A Brief Look at Crime 04/02 – 04/08

William Hill fined £6.2m over problem gambling and money laundering

William Hill has been fined £6.2 million by the Gambling Commission over its “systemic” failure to protect customers from problem gambling and prevent money laundering. Senior management at William Hill failed to ensure the bookmaker’s anti-money laundering and social responsibility processes were effective, the regulator said. This resulted in 10 customers being allowed to deposit large sums of money linked to criminal offences which resulted in gains for William Hill of around £1.2m between November 2014 and August 2016, a Gambling Commission investigation has revealed. William Hill did not seek adequate information about the source of the customers’ funds or establish whether they were problem gamblers, the Commission said. Examples of William Hill’s failures identified by the Gambling Commission. A customer was allowed to deposit £654,000 over nine months withoutsource of funds checks being carried out. The customer lived inrented accommodation and earned around £30,000 per year. Another customer was allowed to deposit £541,000 over 14 months. The customer was earning around £30,000 a year and was funding his gambling habit by stealing from his employer.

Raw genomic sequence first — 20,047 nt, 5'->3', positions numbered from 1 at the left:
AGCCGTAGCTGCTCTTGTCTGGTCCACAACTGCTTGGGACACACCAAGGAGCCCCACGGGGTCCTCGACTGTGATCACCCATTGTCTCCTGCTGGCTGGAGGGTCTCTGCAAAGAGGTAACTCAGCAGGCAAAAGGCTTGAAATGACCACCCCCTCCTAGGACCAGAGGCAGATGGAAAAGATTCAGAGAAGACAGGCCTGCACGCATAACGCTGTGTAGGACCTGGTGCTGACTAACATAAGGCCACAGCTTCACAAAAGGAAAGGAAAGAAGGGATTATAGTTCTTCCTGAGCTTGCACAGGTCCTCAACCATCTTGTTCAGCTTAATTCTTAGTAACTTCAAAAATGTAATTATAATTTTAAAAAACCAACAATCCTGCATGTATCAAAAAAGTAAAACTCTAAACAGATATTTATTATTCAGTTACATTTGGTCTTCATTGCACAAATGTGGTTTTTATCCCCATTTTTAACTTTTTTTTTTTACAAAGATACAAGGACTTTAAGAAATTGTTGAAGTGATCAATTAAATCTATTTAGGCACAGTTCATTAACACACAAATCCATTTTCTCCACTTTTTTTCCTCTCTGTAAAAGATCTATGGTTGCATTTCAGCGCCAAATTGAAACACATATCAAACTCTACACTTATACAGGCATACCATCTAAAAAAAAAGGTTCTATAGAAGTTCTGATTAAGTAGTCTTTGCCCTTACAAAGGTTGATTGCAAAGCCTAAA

Man, woman arrested in armed robbery of Las Vegas casino

Police say a man and a woman have been arrested in the gunpoint robbery of a cashier at a Las Vegas Strip-area casino. Officer Larry Hadfield said Wednesday that Tina Marie Lopez and Jason Michael Lockwood, both 36, were arrested Tuesday at an address in southeast Las Vegas. Police earlier distributed security camera photos of a woman with a gun inside and a getaway vehicle outside the South Point Casino during the late Monday robbery. No shots were fired and no one was hurt. Hadfield didn’t disclose how much was stolen. Records showed Lopez was being held on $70,000 bail and Lockwood was held on $20,000 bail pending a Friday court appearance at which each is expected to have lawyers appointed to represent them on robbery and conspiracy charges.

How a £1 bet sparked a €10m betting spree and prison for this postmaster

The shocking downfall of a Wexford postmaster who ended up in jail after stealing €1.75m from An Post during a €10m betting spree, began with a modest £1 bet on a World Cup soccer match. Tony O’Reilly ended up losing his freedom, his job and his marriage because of his uncontrollable gambling addiction that led him to increasingly devious thefts from the national postal service. Those thefts included stealing his betting money from pristine bundles of post office cash with a pair of precision pliers so they would not be missed in Gorey post office where he had risen to branch manager. Today his shocking and disturbing tale is published in LIFE magazine together with an exclusive extract from the book he has co-written with Sunday Independent columnist Declan Lynch titled Tony 10: The astonishing story of the postman who gambled €10,000,000… and lost it all.

Man tried to run over officer while fleeing casino